“Without question, the greatest invention in the history of mankind is beer. Oh, I grant you that the wheel was also a fine invention, but the wheel does not go nearly as well with pizza.”
Next time you’re sitting on your couch with a beer, take a moment to consider this– you’re not just having a drink. You’re having the drink. Literally. The word beer comes from the Latin, biber, meaning “to drink.” Beer has been so integral to the history of mankind that it became synonymous with the very act of drinking.
The Lady Who Fills The Mouth
“The mouth of a perfectly happy man is filled with beer.”
--Ancient Egyptian wisdom
Civilization began when the ancient Sumerians settled down to cultivate the land. But were they growing grain for food or so they could make more beer? In other words, was beer responsible for the creation of civilization? Some historians say yes, some say no, but either way, it’s a pretty good indication of beer’s importance to early mankind.
Actually, I keep using the word “mankind,” but in reality we owe beer to women. Because a woman’s place was in the kitchen. And the very first beer in the history of the world was…
Air-borne yeast would have quickly gathered and begun fermentation. So by the time someone bit into that hunk of dough, it was packing enough of a buzz to make the Sumerians give it a closer look. Wine was around at the same time, or perhaps earlier, but wine was just a drink. This new thing, on the other hand, was something entirely different– beer came from bread. Beer was food. And not just to the ancient Sumerians.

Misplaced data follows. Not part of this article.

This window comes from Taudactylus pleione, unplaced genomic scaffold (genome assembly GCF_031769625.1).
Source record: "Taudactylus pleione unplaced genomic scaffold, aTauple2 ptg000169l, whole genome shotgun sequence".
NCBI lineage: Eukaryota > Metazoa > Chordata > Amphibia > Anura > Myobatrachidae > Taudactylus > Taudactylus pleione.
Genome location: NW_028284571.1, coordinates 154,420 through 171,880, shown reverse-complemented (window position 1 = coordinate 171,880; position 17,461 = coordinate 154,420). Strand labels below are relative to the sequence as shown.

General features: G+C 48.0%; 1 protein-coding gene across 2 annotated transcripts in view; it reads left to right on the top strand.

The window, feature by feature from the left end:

Beer’s historical popularity stems largely from the fact that even up until the 19th-century, it was a major source of nutrition (iron and B-vitamins, especially). The Egyptian hieroglyphic symbol for food was a loaf of bread and a jug of beer. Plus, it was cheaper and more readily available than wine for the simple reason that fruit rots quickly while grain stores well. Beer became, by its very nature, a drink for the common-folk.
The common-folk were so thankful, they even invented a new god to be thankful to– Ninkasi, “the lady who fills the mouth” (the connection between women and beer is so strong that practically every culture with a beer-creation myth has a female god of beer, see “Lords of the Drink” pg. 167).
Sumerian women advanced from fermenting dough to fermenting the grain itself, which upped the alcohol content and allowed them more room for creativity. By 3,000 B.C., people could choose between black beer, white beer, red beer, mother beer, beer from the nether-world, beer for the sacrifice, beer for the supper, beer with horns, and beer with a head.
With beer well and truly invented, it was time to create its handmaiden, beer-drinking culture, and for that we turn to the Egyptians.
My Liver Wears A Dress
“When I have abundance of beer,
I feel great. I feel wonderful.
By the beer, I am happy
My heart is full of joy, my liver is full of luck.
When I am full of gladness, my liver wears the dress befitting a queen.”
--an actual Egyptian inscription dating from 2,000 B.C. Seriously.